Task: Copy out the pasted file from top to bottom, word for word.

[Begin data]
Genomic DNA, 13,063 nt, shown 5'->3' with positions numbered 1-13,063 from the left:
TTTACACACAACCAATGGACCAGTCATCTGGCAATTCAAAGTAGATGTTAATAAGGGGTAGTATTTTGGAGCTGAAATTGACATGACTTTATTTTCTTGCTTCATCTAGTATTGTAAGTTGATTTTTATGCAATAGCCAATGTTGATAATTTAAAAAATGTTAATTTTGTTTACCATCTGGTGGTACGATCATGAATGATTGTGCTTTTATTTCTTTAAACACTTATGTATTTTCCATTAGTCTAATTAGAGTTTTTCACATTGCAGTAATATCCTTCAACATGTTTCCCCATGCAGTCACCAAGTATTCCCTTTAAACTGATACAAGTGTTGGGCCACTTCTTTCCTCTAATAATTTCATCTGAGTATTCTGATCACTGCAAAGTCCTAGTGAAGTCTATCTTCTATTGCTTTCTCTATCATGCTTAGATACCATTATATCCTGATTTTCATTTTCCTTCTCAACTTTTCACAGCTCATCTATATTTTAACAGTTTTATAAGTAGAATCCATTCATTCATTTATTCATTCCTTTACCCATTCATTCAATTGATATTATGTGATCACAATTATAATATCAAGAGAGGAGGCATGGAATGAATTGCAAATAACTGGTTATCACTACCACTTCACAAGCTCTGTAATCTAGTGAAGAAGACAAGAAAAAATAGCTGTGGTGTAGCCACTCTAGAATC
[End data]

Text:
Genomic DNA, 13,063 nt, shown 5'->3' with positions numbered 1-13,063 from the left:
TTTACACACAACCAATGGACCAGTCATCTGGCAATTCAAAGTAGATGTTAATAAGGGGTAGTATTTTGGAGCTGAAATTGACATGACTTTATTTTCTTGCTTCATCTAGTATTGTAAGTTGATTTTTATGCAATAGCCAATGTTGATAATTTAAAAAATGTTAATTTTGTTTACCATCTGGTGGTACGATCATGAATGATTGTGCTTTTATTTCTTTAAACACTTATGTATTTTCCATTAGTCTAATTAGAGTTTTTCACATTGCAGTAATATCCTTCAACATGTTTCCCCATGCAGTCACCAAGTATTCCCTTTAAACTGATACAAGTGTTGGGCCACTTCTTTCCTCTAATAATTTCATCTGAGTATTCTGATCACTGCAAAGTCCTAGTGAAGTCTATCTTCTATTGCTTTCTCTATCATGCTTAGATACCATTATATCCTGATTTTCATTTTCCTTCTCAACTTTTCACAGCTCATCTATATTTTAACAGTTTTATAAGTAGAATCCATTCATTCATTTATTCATTCCTTTACCCATTCATTCAATTGATATTATGTGATCACAATTATAATATCAAGAGAGGAGGCATGGAATGAATTGCAAATAACTGGTTATCACTACCACTTCACAAGCTCTGTAATCTAGTGAAGAAGACAAGAAAAAATAGCTGTGGTGTAGCCACTCTAGAATC